With the new year just starting and resolutions still fresh, now is one of the most popular times to start trying to live a healthy lifestyle.
Although many people do start out changing their behaviors and habits, they don’t always follow through. Here’s an example from a study on New Year’s Resolutions. If you’re reading this post though, I’m sure you want to make long-lasting changes. We take pride in our ability to stick to our healthy and frugal lifestyle. All you cute canny readers want to beat the odds and be healthier than average Joe too right?
It’s not easy to change your lifestyle, especially if it involves major aspects like eating, exercising, and changing your mindset. There’s a lot of articles out there on how to be healthier, but not all of the lifestyle changes they suggest are sustainable for the long term. It’s much easier and more likely to be lasting if you implement smaller changes. For instance, in our post on how to start working out, we suggest setting a routine for when you exercise, rather than going full throttle and spending as much time in the gym as possible. Making small, doable changes can ultimately help you live a healthy lifestyle for the long run.
Make Time for Self-Care
When you’re always on the go and working towards your goals, it can sometimes be hard to remember to take a break. The break is necessary for everyone, but self-care is different for each person. It doesn’t have to be the trendy self-care ideal with bath bombs and tea. Maybe you just like reading and want to spend a couple hours a week delving into a new book. If you’re super busy, a relaxing shower by yourself might be all you can fit in. Just don’t forget to take that little bit of time to focus on you. You have to take care of yourself to stay healthy.
Get Into an Exercise Routine
We are aware that not everyone wants to spend hours in the gym everyday. If you are, then keep it up! If not, that doesn’t mean you shouldn’t exercise. There are so many more options besides weightlifting or cardio. Find something you like or add in your favorite exercise class to your calendar each week. Consistency and building habits are what will help you continue exercising in your new healthy lifestyle.
Plan for the Future
Part of living a healthy lifestyle continuously, means you’ll have to think of the future. If you’re only thinking short term, that can lead to greater stress later on. For example, if you want to start cooking all your meals and buying groceries at the health food store 20 miles from your house, but your hours at work are increasing in a month, that’s probably something to factor in while you’re calculating how much time you’ll have for cooking and shopping.
Financial stability is another thing that can really affect people’s health in general and their healthy lifestyle. I just opened a retirement account to ensure that I’ll have enough stability way later in life, so that I can continue the lifestyle we’ve chosen. We try to make decisions now that will help us have a happy and healthy lifestyle years down the road. Think about how you’re living right now and whether it’ll lead to you being healthy later.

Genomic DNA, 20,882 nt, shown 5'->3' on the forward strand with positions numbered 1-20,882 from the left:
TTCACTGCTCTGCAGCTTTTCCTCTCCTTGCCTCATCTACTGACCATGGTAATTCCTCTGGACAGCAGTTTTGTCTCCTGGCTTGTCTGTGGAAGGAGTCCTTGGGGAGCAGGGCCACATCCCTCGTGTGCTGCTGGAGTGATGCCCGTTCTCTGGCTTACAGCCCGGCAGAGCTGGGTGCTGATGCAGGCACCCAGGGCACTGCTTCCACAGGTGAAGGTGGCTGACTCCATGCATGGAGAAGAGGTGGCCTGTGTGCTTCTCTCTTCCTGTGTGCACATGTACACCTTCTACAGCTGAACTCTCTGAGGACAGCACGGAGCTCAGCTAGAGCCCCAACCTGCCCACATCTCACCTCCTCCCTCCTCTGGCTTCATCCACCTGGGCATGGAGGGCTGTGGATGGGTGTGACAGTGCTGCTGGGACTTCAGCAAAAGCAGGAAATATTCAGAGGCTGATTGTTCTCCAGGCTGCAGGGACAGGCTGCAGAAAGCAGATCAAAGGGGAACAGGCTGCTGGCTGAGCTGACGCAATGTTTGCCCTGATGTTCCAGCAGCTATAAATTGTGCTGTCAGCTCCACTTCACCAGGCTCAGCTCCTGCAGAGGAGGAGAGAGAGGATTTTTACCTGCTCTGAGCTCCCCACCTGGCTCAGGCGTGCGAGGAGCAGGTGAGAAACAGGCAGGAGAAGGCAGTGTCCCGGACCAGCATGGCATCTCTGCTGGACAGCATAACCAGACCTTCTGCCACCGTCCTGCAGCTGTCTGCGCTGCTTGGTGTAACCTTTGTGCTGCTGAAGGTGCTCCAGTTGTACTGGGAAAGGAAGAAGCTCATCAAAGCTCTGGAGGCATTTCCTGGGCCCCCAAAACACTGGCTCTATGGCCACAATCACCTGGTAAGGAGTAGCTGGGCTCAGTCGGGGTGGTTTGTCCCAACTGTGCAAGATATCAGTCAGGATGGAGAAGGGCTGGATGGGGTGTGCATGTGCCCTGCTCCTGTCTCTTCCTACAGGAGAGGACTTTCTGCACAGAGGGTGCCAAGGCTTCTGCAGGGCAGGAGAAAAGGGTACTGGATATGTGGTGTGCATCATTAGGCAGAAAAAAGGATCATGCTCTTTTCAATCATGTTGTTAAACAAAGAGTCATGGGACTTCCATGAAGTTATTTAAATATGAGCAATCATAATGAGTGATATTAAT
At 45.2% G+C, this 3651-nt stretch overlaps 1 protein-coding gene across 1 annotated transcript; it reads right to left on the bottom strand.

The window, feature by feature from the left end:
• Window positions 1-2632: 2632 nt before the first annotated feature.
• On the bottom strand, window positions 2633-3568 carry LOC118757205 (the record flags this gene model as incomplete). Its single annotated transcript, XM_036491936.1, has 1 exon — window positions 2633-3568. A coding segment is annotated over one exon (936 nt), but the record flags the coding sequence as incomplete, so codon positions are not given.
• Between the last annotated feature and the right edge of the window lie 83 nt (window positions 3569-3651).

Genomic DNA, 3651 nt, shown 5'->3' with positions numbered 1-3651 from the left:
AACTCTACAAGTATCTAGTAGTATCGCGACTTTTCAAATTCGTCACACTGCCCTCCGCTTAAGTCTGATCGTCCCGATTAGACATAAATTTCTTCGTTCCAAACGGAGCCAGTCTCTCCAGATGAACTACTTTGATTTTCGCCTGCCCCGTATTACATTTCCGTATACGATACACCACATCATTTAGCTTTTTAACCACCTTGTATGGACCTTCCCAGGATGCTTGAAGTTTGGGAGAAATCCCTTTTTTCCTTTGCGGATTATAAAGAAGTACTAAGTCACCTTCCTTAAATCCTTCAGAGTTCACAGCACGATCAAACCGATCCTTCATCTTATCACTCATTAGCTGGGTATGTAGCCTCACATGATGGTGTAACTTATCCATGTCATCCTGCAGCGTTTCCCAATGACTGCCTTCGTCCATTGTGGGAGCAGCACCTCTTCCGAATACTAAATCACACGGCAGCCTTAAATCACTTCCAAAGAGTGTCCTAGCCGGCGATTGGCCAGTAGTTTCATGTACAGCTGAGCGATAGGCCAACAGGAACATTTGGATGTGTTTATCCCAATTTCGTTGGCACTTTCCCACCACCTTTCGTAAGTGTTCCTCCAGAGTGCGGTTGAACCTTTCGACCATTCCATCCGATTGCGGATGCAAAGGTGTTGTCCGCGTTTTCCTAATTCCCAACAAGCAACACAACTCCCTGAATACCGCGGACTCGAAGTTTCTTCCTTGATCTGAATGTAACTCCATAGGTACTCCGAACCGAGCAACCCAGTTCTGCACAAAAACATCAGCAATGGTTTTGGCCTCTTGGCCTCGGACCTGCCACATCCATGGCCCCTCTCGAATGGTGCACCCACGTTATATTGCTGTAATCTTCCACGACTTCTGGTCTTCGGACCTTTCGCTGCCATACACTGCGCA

Set Attainable Goals
Setting high goals for your health is great. Like I said in the last section, plan for the future. However, setting short term, easily attainable goals really helps you reach the seemingly unachievable goals. If you want to run a marathon, but haven’t ran since P.E. class in high school, set little goals like running a mile and so on. This gives you mile markers (pun unintended) to track your progress and something small to work for, so you don’t get discouraged as easily. If you just set large goals without laying out the steps to get there, it’s easy to procrastinate and get overwhelmed.
Keep Your Diet Balanced
Keep in mind we’re not nutritionists (you can read more in our disclaimer here). If you’re on Pinterest often, you’ll see all sorts of fad diets and recipes for them. Probably an unexpected statement coming from a lifestyle blogger, but don’t fall into fad diets. I had friends who would diet, completely change where they bought their groceries, change their meals, and then completely give up within just a few months. If they lost any weight during that time, they gained it back pretty quickly and were less healthy because they were binge eating all the foods they deprived themselves of during that time.
I can’t remember which psychology class I took that went over fad dieting, but basically if you diet and cut out everything unhealthy, you’ll end up in a cycle of dieting, giving in and eating something “bad” for you, feeling guilty, dieting again, and so on. Staying balanced is more sustainable. If you eat 80% healthy and 20% unhealthy for years, you’re doing much better than roller coaster dieting for months before going back to your old routine.
Keep Your Life Balanced
I don’t mean do everything equally. Everyone’s balance is going to be different, so I can’t really help you with specifics here, but basically if you feel a part of your life you care about is going under due to another aspect, reevaluate and ask yourself “hey, is thing A worth losing thing B over?” If not, make the shift to rebalance. Staying balanced can also help you avoid burn out.
A healthy lifestyle means more than just physical health. It’s more holistic than just one area of your life. Changing your lifestyle can be difficult and short-lived if done incorrectly. While there isn’t one exact way to live a healthy lifestyle, implementing small changes and greater balance will help make your chosen healthy lifestyle more sustainable.